Tuesday, August 27, 2002

RIAA reports further decline in CD shipping in the US Yadda yadda yadda... So far, so usual - not as many million sellers this year (but other than Eminem, what big titles would have been expected to do so?), and so on, and here's Cary Sherman: "Cumulatively, this data should dispel any notion that illegal file sharing helps the music industry," he said.
"In fact, there are numerous red flags and warning bells that illustrate conclusively the harmful impact of illegal downloading on today's music industry.
"This industry must continue to combat piracy in new and innovative ways - commercial disc piracy continues to harm the industry."
Hang about - just read that back. File sharing bad... illegal music downloading main culprit... harmful... file sharing" - but then concludes that its "commercial piracy." Did you see that sudden flip? Here we are talking about downloads, now all of a sudden we're talking about commercial disc piracy, which is a whole different part of the salad bar.
There's an almost criminally bad survey to accopmany the announcement - there so often is. The RIAA have paid for (and that might suggest some sort of lack of impartiality) a survey of 860 internet users (now, bear in mind that mean fiddler believe 500 out of 50,000 to be insignificant - so what does that make 860 out of all the millions of webusers in the US?). Lets pretend it was a proper survey with a signifant sample size, and find out: what do they say?
Among people who said their downloading from file-sharing services had increased over the past six months, fully 41 percent reported purchasing less music now than six months ago, compared to only 19 percent who said they were purchasing more music.
So, despite the economic turndown, and the lack of many major releases, well over half the people who report downloading more have either purchased the same amount or more music than they were a year ago. Isn't that a pretty good figure? Many industries in America would be pleased that less than half their toughest market segment have purchased less of what is a product with a very elastic demand at the best of times. What next?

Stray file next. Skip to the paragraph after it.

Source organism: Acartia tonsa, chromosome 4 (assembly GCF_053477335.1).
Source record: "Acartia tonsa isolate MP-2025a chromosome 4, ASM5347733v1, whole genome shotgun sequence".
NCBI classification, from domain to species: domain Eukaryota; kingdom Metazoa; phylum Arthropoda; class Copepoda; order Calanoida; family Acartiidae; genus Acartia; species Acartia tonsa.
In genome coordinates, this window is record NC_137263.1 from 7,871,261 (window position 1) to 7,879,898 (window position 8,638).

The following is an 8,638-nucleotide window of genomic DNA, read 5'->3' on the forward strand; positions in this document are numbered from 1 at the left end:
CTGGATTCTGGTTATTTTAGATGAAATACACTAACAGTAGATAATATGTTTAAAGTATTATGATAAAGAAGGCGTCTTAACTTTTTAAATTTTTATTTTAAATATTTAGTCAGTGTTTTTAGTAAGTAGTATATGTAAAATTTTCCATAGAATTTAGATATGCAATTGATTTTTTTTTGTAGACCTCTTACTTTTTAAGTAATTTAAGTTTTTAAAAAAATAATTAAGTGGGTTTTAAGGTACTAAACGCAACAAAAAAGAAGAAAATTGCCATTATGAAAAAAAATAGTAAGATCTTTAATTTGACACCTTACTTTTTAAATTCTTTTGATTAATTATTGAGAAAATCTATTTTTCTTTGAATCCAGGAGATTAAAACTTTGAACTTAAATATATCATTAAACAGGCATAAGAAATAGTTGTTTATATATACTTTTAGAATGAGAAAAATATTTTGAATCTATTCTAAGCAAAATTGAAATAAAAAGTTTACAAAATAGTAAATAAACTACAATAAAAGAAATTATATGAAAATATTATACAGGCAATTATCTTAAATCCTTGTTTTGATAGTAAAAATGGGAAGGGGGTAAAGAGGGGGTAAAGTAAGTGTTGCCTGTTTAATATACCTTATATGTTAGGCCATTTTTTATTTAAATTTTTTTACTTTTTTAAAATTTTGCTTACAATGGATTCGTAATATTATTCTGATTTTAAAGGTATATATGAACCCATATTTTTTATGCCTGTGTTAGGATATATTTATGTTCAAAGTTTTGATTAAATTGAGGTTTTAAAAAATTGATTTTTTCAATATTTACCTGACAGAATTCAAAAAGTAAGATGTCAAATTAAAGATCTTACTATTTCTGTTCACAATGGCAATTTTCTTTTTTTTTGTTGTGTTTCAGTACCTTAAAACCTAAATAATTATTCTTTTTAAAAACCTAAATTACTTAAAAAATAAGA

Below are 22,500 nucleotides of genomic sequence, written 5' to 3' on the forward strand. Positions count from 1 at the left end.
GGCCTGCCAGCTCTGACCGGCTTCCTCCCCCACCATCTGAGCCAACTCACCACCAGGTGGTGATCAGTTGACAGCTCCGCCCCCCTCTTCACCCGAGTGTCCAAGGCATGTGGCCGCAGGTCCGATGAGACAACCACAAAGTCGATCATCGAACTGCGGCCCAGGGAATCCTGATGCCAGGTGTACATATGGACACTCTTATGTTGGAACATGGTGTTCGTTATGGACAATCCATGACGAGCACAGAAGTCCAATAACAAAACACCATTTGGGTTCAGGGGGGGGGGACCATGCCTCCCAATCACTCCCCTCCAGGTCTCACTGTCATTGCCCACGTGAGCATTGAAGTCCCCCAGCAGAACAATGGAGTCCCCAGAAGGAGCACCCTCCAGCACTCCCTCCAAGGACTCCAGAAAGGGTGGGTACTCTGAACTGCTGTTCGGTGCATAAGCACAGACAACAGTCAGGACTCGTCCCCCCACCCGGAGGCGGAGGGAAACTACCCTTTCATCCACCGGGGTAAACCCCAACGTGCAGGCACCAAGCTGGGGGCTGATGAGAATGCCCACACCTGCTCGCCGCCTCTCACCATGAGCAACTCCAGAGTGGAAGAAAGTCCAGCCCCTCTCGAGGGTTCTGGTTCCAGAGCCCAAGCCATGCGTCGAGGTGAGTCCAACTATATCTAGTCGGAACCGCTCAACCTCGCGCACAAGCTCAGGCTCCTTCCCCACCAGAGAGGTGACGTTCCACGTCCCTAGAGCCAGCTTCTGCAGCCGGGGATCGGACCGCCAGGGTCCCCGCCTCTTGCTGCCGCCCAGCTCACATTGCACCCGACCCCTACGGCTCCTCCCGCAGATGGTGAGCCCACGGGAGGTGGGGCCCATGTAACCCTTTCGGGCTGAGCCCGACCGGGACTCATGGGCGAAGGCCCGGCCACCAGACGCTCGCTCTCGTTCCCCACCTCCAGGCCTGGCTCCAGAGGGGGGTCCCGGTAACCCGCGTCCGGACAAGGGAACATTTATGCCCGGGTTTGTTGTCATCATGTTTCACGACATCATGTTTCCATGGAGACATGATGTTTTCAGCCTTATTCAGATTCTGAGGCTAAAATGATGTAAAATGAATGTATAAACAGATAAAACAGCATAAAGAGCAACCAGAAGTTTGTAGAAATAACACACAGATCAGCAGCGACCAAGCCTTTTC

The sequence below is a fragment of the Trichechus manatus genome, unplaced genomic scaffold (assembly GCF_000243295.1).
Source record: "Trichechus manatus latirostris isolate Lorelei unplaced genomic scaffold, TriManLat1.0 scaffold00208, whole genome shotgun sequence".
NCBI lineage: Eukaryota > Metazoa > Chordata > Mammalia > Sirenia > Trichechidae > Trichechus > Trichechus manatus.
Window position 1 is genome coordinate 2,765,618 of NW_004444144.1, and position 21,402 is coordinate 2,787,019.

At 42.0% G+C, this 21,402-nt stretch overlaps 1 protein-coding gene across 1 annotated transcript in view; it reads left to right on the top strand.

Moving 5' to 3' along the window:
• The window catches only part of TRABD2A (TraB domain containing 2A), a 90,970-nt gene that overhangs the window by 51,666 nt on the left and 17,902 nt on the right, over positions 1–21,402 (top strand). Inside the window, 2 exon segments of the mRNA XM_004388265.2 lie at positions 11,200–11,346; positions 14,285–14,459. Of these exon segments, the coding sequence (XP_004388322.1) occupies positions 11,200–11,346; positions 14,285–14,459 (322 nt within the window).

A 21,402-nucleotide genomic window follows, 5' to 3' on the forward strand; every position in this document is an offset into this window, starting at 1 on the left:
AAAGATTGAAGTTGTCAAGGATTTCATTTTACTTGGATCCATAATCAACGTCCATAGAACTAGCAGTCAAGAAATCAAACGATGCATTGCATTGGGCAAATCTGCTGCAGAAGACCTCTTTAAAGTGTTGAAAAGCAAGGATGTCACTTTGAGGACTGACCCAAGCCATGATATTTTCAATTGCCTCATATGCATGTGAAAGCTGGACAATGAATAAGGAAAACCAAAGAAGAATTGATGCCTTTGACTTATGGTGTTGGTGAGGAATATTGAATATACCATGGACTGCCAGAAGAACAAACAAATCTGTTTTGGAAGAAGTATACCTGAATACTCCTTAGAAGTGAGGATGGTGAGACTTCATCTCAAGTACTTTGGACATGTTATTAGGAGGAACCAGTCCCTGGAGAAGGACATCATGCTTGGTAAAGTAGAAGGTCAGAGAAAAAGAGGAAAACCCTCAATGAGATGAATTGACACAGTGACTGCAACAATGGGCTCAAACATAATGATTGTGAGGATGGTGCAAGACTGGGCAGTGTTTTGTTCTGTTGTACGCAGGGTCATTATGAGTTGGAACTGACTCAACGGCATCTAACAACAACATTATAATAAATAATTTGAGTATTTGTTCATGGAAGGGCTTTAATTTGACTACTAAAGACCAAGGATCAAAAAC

Even for those who are downloading the same amount, nearly two-to-one are purchasing less music in the past six months -- 25 percent purchased less, 13 percent more and 62 percent purchased the same amount of music.
So, there again, I'm not sure why this is meant to be dire - seventy five percent of people purchases at least remain steady is a glowing headline, isn't it?
And, for those who are downloading less, 22 percent said they purchased less in the last six months, 23 percent said they purchased more and 55 percent said they purchased the same amount.
So let's get this straight - one in five people who download less music are even then not buying as much? Doesn't that suggest the evaporation in the market is as much down to the market having less cash, and less glittery things to tempt them?
Furthermore, considerthe PriceWaterhouseCoopers figures that present us with the 7% drop. (And, hey, let's not roll our eyes at the American accountants; I will not have sniggering at their expense - just because Arthur Andersen has been totally discredited doesn't mean you can't trust a single word any accountant says). That drop isn't in sales - like the last lot of figures were for; it's for shipping. Now, forgive us if we're wrong here, but if sales dropped last cycle, surely there's going to be less shipping to shops next cycle, as the shops will downgrade their orders to take account both of the previous fall in demand, and the increase in unsold stock they will have built up as a result. In effect, then, this new 'drop' is little more than the drop they reported before, but wearing warehouse overalls instead of front of house suit. Does anyone at the RIAA actually have any economics training, or do they consider that too vulgar?

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